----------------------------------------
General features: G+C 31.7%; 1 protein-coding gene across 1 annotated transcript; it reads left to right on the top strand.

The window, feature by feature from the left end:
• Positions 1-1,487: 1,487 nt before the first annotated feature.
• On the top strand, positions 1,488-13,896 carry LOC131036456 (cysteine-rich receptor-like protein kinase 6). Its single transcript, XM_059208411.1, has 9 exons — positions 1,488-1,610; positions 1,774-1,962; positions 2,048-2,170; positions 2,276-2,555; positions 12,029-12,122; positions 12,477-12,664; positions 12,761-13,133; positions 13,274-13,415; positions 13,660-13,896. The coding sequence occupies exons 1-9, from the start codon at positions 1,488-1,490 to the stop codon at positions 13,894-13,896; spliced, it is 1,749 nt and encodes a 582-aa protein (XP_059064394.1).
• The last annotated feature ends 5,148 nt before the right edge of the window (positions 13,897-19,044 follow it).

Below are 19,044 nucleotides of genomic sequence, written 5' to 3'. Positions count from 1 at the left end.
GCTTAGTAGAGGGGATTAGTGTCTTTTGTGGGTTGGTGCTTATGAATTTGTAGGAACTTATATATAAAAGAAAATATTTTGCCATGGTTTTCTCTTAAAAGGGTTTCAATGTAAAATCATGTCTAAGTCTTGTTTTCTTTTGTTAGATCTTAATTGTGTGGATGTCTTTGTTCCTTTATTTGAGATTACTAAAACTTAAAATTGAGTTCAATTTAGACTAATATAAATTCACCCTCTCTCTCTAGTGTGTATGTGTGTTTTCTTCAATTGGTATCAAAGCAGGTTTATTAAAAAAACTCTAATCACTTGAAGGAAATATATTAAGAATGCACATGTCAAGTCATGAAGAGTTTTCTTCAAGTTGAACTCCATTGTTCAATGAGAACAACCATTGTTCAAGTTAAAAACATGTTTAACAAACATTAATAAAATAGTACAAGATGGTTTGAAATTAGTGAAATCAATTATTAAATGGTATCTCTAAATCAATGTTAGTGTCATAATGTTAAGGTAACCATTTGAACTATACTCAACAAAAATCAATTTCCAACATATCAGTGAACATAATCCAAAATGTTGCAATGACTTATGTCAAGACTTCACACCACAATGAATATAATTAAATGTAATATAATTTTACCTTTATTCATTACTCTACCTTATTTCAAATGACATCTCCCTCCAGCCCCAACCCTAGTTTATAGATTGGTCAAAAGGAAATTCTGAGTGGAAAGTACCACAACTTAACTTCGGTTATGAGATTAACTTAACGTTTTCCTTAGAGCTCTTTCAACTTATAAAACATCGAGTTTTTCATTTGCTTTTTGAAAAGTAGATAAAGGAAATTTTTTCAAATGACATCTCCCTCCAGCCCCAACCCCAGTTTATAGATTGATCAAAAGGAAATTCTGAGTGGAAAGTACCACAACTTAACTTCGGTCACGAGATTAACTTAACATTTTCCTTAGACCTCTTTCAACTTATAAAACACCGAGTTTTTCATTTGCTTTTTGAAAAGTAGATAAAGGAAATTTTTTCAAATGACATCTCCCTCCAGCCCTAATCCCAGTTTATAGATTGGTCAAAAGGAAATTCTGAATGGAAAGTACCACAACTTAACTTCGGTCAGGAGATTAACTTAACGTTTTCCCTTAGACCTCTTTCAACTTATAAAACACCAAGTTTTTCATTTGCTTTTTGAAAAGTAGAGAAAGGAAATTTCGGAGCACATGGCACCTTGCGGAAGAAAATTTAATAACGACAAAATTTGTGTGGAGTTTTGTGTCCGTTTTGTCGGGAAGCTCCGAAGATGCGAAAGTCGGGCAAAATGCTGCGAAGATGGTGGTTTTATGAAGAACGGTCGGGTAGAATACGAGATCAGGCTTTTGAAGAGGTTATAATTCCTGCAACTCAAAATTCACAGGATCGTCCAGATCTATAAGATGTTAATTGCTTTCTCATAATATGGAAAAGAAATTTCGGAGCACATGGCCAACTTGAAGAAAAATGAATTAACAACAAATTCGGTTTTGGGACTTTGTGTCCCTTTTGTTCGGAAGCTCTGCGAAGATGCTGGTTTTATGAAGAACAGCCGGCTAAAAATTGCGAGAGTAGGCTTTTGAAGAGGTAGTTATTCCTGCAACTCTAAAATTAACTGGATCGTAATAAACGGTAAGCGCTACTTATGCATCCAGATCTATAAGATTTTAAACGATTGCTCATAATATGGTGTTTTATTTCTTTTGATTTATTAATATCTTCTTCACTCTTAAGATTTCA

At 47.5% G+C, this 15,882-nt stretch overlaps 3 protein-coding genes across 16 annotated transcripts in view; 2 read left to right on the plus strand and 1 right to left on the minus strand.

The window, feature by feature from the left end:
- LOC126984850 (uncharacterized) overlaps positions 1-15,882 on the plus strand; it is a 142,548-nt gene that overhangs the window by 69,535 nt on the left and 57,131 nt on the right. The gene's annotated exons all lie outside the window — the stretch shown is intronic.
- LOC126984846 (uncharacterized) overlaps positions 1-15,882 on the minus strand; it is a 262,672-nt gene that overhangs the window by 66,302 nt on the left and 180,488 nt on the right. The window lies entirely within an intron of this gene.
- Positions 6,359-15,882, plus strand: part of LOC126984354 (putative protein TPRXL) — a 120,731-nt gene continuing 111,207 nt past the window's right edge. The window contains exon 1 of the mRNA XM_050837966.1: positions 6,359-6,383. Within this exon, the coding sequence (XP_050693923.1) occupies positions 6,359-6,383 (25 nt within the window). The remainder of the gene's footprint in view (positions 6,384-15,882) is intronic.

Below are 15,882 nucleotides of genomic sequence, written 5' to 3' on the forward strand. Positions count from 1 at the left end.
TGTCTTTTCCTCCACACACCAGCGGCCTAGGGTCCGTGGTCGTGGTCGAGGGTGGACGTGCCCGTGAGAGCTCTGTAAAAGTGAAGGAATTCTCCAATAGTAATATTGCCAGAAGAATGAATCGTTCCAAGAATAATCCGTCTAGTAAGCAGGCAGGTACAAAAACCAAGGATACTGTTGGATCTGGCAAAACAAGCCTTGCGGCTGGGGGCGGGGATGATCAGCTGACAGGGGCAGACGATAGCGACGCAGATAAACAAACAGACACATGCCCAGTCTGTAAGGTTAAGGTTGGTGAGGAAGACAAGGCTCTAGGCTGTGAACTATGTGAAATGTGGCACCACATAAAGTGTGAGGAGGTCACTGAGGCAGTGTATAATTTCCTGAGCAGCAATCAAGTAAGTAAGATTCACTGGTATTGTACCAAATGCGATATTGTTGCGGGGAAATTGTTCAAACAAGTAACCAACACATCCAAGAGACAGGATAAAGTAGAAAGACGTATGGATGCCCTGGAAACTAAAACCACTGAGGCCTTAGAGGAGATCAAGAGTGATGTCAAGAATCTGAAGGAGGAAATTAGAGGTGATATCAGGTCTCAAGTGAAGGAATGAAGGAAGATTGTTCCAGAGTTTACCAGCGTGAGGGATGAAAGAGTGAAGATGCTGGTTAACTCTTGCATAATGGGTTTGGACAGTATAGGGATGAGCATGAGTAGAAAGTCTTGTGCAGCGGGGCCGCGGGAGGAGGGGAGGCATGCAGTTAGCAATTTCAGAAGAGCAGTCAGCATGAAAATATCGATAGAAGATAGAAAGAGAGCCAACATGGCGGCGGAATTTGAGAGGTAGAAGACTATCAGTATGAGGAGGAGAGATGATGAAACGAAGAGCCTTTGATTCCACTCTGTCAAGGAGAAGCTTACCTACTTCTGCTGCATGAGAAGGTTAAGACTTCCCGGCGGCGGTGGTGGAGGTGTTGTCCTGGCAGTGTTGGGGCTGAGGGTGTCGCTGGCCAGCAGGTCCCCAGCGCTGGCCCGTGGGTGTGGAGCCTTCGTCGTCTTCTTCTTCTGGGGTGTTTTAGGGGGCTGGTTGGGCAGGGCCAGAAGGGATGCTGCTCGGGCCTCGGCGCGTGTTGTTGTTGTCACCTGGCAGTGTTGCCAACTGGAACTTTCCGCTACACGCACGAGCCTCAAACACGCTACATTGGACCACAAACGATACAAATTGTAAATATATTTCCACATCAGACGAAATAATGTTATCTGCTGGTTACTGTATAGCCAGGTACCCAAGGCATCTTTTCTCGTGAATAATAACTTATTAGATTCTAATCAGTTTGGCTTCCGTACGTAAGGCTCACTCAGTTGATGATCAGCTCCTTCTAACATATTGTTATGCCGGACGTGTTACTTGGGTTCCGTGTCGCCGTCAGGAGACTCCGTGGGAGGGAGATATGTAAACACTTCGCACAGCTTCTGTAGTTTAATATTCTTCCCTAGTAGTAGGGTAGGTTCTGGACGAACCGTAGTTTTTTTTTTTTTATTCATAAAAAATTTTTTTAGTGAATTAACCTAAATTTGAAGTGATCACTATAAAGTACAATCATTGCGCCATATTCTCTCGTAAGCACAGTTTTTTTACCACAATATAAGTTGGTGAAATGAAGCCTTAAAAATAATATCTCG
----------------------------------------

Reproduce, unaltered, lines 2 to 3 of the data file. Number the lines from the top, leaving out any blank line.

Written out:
The window, feature by feature from the left end:
• Positions 1-1,487: 1,487 nt before the first annotated feature.